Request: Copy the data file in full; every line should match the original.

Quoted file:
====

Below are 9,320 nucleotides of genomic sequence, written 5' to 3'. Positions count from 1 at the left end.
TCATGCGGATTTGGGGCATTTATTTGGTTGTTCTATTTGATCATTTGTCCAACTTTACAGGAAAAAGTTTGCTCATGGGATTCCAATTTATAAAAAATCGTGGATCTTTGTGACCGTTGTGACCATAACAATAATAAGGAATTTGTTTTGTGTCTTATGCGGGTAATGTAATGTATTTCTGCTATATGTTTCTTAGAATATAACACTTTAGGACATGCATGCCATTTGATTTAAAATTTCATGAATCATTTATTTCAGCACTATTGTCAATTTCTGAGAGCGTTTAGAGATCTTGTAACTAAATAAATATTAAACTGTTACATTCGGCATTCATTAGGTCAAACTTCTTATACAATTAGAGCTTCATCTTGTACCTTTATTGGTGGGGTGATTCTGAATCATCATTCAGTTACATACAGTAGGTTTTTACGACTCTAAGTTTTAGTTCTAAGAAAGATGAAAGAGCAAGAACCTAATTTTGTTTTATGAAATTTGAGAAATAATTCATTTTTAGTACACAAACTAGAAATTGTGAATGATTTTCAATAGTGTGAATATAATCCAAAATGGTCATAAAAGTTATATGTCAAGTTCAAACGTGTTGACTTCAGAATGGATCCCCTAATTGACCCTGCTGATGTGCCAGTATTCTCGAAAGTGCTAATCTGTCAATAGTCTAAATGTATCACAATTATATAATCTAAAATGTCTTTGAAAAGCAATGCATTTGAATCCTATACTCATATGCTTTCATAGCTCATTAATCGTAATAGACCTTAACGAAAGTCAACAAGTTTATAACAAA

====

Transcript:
Below are 9,320 nucleotides of genomic sequence, written 5' to 3'. Positions count from 1 at the left end.
TCATGCGGATTTGGGGCATTTATTTGGTTGTTCTATTTGATCATTTGTCCAACTTTACAGGAAAAAGTTTGCTCATGGGATTCCAATTTATAAAAAATCGTGGATCTTTGTGACCGTTGTGACCATAACAATAATAAGGAATTTGTTTTGTGTCTTATGCGGGTAATGTAATGTATTTCTGCTATATGTTTCTTAGAATATAACACTTTAGGACATGCATGCCATTTGATTTAAAATTTCATGAATCATTTATTTCAGCACTATTGTCAATTTCTGAGAGCGTTTAGAGATCTTGTAACTAAATAAATATTAAACTGTTACATTCGGCATTCATTAGGTCAAACTTCTTATACAATTAGAGCTTCATCTTGTACCTTTATTGGTGGGGTGATTCTGAATCATCATTCAGTTACATACAGTAGGTTTTTACGACTCTAAGTTTTAGTTCTAAGAAAGATGAAAGAGCAAGAACCTAATTTTGTTTTATGAAATTTGAGAAATAATTCATTTTTAGTACACAAACTAGAAATTGTGAATGATTTTCAATAGTGTGAATATAATCCAAAATGGTCATAAAAGTTATATGTCAAGTTCAAACGTGTTGACTTCAGAATGGATCCCCTAATTGACCCTGCTGATGTGCCAGTATTCTCGAAAGTGCTAATCTGTCAATAGTCTAAATGTATCACAATTATATAATCTAAAATGTCTTTGAAAAGCAATGCATTTGAATCCTATACTCATATGCTTTCATAGCTCATTAATCGTAATAGACCTTAACGAAAGTCAACAAGTTTATAACAAA